He'll get a respectable spot. Very creative and surprisingly innovative. Cheers


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 Post subject: Re: 100 Greatest Rock Bass Guitarists
PostPosted: Sat Apr 28, 2012 6:20 pm 
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Ariel wrote:

I see Burton as a metal Scott LaFaro basically. Sure his life was short but he was so great, innovative and important that he more than justifies a good spot on this list. If it were just that he was talented and innovative that would be one thing, but his influence is too high that combined with everything else he does too well to keep him down in the 30s or 40s imo. Bear in mind he's universally seen by the metal community as THE bass god of metal, sort of how people see John Entwistle in rock.



Ariel, could you please give me examples of exceptional playing by Burton. I have never heard any. From what I've heard he couldn't shine Entwistle's shoes. I'll keep an open mind but he doesn't impress me at all.


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 Post subject: Re: 100 Greatest Rock Bass Guitarists
PostPosted: Sat Apr 28, 2012 8:56 pm 
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Re Odum...I'd say that Odum was James Browns signature bassist, although James fired and hired a lot of musicians and had some real good bassists in the mix.

Re Burton...I see your analysis in comparing Cliff to LaFaro so far as longevity is concerned, but I just don't see Burton at the same level as LaFaro. I'd have to rank Burton somewhere below Claypool for example. I would have liked to see Burton expand into some other genres...but unfortunately, he never had the opportunity. I just see most metal guys as pretty one dimensional (DUCK)...

Check Babbitts discography on his website. In addition to his body of work at Motown, he had some terrific perofrmances for artists as diverse as Barry Manilow, Elton John, The Spinners, etc. Talk about versatility!

I met Tony Newton, as I said, down at Smokeys house when I was about 14. I'd see him around a lot. He had an interest in a music store in Northwest Detroit. He had a guitar company come out with a signature "Newton" bass. When I was looking to upgrade from my first electric...a Kent, Tony tried to convince me to get a Newton. I considered it, but wisely opted for the Fender Jazz bass. When they formed The 8TH Day, I ran into Tony and he told me about his band. He just got a house in an upscale neighborhood and invited me to come over and his whole band was there...sort of like a hippie commune. When I moved to L.A. I ran into him and as I said...he offered to let me record a new demo tape at his apartment...I was working as a radio newscaster at the time. I was driving him nuts trying to get out a solid demo tape. Probably reminded him of some of the Motown producers doing 40 takes...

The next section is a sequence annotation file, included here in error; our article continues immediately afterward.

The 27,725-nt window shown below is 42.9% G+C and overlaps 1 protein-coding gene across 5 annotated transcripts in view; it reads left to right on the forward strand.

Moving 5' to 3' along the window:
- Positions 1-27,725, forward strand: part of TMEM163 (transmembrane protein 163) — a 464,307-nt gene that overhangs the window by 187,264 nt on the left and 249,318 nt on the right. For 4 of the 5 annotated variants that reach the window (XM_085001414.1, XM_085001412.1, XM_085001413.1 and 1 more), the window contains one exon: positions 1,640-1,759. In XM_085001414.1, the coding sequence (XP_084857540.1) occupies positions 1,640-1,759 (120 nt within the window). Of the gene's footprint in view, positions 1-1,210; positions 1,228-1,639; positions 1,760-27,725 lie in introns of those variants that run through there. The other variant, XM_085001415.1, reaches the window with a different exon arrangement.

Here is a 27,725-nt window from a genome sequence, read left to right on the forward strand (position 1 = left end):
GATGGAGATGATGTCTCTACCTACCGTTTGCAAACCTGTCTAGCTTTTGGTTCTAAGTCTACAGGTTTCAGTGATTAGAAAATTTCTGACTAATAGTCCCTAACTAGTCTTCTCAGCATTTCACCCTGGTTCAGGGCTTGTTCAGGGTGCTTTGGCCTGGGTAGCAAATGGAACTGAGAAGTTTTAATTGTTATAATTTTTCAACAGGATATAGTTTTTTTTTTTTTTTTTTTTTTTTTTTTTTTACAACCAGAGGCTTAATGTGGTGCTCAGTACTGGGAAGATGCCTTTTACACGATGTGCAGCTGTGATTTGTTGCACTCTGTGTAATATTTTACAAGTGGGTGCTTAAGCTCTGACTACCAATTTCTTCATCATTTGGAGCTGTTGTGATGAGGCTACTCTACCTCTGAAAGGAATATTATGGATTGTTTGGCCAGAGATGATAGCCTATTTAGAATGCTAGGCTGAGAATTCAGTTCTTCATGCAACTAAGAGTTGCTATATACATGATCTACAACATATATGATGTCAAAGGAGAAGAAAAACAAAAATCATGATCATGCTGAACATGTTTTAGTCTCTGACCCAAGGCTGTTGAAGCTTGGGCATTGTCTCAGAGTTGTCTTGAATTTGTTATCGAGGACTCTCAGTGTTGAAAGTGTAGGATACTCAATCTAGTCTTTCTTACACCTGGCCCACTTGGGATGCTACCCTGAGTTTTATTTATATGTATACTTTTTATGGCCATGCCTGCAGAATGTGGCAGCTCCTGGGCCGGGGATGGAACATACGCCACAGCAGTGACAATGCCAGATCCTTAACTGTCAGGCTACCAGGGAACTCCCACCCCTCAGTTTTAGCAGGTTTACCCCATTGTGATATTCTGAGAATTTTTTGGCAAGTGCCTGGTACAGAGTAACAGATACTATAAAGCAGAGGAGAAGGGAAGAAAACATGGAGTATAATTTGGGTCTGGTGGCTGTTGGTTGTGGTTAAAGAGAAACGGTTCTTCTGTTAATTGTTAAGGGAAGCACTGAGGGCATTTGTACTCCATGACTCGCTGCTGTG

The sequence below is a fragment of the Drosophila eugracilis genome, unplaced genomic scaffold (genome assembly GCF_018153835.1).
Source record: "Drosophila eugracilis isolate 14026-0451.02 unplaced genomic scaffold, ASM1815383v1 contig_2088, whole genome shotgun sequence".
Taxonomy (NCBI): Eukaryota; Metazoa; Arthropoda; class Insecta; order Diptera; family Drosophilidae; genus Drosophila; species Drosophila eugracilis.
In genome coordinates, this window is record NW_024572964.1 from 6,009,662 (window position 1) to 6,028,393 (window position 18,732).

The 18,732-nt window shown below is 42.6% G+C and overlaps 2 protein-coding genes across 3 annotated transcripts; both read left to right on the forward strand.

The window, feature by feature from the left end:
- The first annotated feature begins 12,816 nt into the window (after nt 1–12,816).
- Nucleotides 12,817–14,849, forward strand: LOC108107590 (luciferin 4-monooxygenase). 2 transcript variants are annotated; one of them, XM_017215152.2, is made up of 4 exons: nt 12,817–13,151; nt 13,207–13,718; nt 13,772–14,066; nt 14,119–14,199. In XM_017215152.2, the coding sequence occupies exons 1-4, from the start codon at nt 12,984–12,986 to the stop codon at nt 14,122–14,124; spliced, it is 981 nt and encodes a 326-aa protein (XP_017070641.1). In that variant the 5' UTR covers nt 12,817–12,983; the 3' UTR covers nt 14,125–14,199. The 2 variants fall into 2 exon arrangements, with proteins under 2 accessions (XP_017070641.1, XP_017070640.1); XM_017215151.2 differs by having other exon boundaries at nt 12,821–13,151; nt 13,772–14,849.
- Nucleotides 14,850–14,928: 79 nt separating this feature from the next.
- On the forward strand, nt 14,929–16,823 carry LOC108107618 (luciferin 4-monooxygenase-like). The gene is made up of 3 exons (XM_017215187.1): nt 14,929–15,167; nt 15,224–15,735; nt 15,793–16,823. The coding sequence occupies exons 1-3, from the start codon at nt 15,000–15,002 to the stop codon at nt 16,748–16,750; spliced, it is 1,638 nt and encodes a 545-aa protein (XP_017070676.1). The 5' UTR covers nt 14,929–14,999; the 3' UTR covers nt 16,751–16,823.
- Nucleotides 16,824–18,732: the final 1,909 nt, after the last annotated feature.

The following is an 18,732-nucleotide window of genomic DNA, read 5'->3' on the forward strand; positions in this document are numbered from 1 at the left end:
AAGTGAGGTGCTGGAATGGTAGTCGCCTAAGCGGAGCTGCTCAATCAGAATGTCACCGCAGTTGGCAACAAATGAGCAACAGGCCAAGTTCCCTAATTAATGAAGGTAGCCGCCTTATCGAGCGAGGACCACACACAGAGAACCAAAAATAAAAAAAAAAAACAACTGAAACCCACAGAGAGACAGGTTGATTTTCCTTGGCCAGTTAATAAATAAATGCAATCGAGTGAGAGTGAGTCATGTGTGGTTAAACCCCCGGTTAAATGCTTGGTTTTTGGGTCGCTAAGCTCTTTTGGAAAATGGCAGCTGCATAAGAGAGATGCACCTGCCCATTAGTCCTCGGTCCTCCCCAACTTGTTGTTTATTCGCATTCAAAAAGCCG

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 Post subject: Re: 100 Greatest Rock Bass Guitarists
PostPosted: Sun Apr 29, 2012 12:19 am 
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Stu, I agree on James Brown.
There's an episode of The Cosby Show where Cliff puts on a live version of "I Got The Feeling".....and man the bass on there is just SMOKIN'! The groove he had going on was just indescribably fucking killer.
The only problem is I don't know who it was.... :oops:


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 Post subject: Re: 100 Greatest Rock Bass Guitarists
PostPosted: Sun Apr 29, 2012 4:53 am 
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Negative Creep wrote:
Stu, I agree on James Brown.
There's an episode of The Cosby Show where Cliff puts on a live version of "I Got The Feeling".....and man the bass on there is just SMOKIN'! The groove he had going on was just indescribably fucking killer.
The only problem is I don't know who it was.... :oops:



Haha I remember that episode!



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 Post subject: Re: 100 Greatest Rock Bass Guitarists
PostPosted: Sun Apr 29, 2012 5:06 am 
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That's it!
Stu, do you know the bass player's name there?

That groove just floors me....


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 Post subject: Re: 100 Greatest Rock Bass Guitarists
PostPosted: Sun Apr 29, 2012 5:11 am 
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Ariel, what's wrong with Deacon at 18/19? we are talking about one of the greatest bassline creators and a wonderful bassist indeed while his playing in an enourmos band like Queen give him a lot of influence too.
About Lesh vs Casady I tend to prefer Jack's work and playing, in terms of greatness they are really close though but again I don't think they are greater of the likes of Deacon or Harris (I'm still not sure about Hamm too).